So what does the Rüdin story tell us?

Well, for one thing, as Kösters et al. argue, it turns out that Rüdin’s calculations in this unpublished work have largely stood the test of time despite more than seventy years of theoretical and technological advances in genetics. “The search for replicable gene variants leading to the onset of affective disorders continues,” Kösters et al. tell us.

But Rüdin’s suppression of his own findings also raises important ethical issues that persist today concerning both what science loses when negative findings are unpublished, as well as ethical questions about the social character of science.

For example, Kösters et al. cite the work of geneticist Peter Propping, who considers the failure to report negative findings “a silent coalition… between an author and an editor.” Publication bias in both basic science and clinical research can have far reaching consequences, including the failure to report negative findings, thus skewing the evaluation and approval process of new drugs. Publication bias can also lead to a fruitless pursuit of research that has already been completed, and calls into question the overall integrity of research [35]. One recent study suggests that more a quarter of all clinical trials remain unpublished [6].

It is of course tempting to turn away from the story of Rüdin—a eugenicist and Nazi—and disregard the lessons here. Nonetheless, Rüdin provides a powerful example of the scientists’ capacity to do wrong (selective non-publication of results) and to do great harm (the impact of his eugenic theories on Nazi policy). His example serves as a reminder that our sociology can impact our science in ways, both big and small. For genetics, that includes the way a variety of forces, including availability of research funds, the pressures of obtaining tenure, or an embrace of genetic reductionism can shape or limit research questions and study design.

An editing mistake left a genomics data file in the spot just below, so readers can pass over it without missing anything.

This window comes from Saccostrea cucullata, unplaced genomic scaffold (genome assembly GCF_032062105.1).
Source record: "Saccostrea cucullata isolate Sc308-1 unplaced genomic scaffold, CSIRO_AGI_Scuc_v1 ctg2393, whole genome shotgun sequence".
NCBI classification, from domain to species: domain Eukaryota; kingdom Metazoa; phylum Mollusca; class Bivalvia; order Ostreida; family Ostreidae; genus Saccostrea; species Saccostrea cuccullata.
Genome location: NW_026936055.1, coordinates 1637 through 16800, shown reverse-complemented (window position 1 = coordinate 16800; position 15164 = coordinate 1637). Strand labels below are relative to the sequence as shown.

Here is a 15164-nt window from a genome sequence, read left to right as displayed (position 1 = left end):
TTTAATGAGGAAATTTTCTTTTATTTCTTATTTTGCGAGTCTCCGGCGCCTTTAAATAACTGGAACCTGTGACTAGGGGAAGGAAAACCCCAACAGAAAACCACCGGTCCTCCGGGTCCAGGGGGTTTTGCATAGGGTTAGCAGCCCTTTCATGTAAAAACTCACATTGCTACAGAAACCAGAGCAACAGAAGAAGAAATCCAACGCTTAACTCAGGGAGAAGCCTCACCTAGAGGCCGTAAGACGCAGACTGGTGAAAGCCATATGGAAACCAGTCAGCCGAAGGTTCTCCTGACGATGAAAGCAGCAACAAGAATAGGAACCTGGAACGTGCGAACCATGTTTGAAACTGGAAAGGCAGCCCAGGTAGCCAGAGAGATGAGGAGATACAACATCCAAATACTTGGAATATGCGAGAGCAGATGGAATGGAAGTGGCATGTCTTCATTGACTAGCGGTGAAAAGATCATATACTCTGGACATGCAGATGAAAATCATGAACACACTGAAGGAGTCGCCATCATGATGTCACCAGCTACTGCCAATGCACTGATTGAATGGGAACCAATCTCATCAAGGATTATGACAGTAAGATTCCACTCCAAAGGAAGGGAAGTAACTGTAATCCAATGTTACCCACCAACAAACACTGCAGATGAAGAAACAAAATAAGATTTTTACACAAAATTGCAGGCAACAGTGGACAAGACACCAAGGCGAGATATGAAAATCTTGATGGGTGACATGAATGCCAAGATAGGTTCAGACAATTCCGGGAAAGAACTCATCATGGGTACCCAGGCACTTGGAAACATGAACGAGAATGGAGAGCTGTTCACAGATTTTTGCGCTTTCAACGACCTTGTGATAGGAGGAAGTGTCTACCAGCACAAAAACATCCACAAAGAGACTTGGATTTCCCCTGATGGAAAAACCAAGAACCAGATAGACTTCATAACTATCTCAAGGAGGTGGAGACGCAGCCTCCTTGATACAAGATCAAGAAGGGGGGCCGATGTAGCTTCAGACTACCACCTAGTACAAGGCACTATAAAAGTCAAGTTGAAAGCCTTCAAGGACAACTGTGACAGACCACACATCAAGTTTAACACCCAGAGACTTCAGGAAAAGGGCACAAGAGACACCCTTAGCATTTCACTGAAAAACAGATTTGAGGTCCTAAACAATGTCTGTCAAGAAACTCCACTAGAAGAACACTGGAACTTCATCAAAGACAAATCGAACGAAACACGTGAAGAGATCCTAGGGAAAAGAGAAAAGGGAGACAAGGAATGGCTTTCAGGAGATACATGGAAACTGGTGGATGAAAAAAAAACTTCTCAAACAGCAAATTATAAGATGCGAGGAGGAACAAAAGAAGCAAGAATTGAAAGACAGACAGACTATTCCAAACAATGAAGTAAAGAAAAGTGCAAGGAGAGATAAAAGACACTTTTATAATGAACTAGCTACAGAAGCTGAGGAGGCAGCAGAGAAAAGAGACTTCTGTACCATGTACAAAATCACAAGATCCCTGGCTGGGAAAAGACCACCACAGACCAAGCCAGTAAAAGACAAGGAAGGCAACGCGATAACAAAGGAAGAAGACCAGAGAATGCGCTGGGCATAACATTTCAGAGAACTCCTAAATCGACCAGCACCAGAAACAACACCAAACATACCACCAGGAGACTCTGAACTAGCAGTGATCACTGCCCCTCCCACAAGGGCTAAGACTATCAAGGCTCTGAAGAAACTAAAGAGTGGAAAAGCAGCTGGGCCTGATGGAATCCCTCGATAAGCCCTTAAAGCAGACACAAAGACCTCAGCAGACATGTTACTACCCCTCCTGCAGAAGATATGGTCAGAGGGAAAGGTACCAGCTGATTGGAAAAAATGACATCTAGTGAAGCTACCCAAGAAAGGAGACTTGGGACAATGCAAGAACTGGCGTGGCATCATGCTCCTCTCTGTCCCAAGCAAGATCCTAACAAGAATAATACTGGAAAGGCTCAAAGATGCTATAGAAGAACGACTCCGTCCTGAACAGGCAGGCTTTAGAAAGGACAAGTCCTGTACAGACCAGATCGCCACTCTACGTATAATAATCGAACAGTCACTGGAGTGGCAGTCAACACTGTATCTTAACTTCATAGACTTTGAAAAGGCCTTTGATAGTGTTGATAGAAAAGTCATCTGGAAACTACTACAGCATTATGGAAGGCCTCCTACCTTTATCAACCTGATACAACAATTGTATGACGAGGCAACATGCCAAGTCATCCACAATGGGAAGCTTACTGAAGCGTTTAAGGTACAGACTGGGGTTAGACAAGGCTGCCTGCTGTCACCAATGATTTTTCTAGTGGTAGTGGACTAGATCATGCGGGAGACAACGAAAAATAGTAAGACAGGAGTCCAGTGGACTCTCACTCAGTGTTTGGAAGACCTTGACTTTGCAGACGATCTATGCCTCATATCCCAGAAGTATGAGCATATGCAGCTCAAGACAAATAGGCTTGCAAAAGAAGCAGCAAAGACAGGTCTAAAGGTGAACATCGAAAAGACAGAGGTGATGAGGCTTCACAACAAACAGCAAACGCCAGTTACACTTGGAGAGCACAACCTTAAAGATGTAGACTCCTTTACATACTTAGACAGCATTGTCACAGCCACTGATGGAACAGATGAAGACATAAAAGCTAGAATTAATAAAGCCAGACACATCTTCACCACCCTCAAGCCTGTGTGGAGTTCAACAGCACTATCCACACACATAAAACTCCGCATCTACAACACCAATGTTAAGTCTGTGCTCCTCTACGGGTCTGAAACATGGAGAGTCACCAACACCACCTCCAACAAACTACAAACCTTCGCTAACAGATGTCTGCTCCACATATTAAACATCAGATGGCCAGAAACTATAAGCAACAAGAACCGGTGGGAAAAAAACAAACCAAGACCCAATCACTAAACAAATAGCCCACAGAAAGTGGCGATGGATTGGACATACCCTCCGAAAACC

Rüdin likely never considered the way his embrace of eugenics and National Socialism, as Kösters et al. point out, compromised “the scientific quality of his empirical studies.” But we, as natural and social scientists, should be ever vigilant in considering the biases and influences of social and political context on our own work. Rüdin’s story reminds us that the risks of not doing so are a persistent challenge to the ethical practice of science.


Zdroje

1. Kösters G, Steinberg H, Kirkby KC, Himmerich H. Ernst Rüdin’s Unpublished 1922–1925 Study “Inheritance of Manic-Depressive Insanity”: Genetic Research Findings Subordinated to Eugenic Ideology. PLoS Genet. 2015: 11(11): e1005524. doi: 10.1371/journal.pgen.1005524

2. Joseph J. Wetzel N.A. Ernst Rüdin: Hitler’s racial hygiene mastermind. J Hist Biol. 2013; 46(1):1–30. doi: 10.1007/s10739-012-9344-6 23180223

3. Munafo MR, Matheson IJ, Flint J. Association of the DRD2 gene Taq1A polymorphism and alcoholism: a meta-analysis of case-control studies and evidence of publication bias. Molecular Psychiatry. 2007; 12: 454–461 17453061

4. Dawn K, Altman DG, Arniaz JA, Bloom J, Chan AW, Cronin E. et.al. Systematic Review of the Empirical Evidence of Study Publication Bias and Outcome Reporting Bias. PLoS One. 2008; 3: e3081. doi: 10.1371/journal.pone.0003081 18769481

5. Hudson KL, Collins FS. Sharing and Reporting the Results of Clinical Trials. JAMA. 2015; 313(4):355–356. doi: 10.1001/jama.2014.10716 25408371

6. Jones CQ, Handler L, Crowell KE, Keil LG, Weaver MA, Platts-Mills TF. Non-publication of large randomized clinical trials: cross sectional analysis. BMJ. 2013; 347: f6104 doi: 10.1136/bmj.f6104 24169943

Štítky
Genetika Reprodukční medicína

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PLOS Genetics


2015 Číslo 11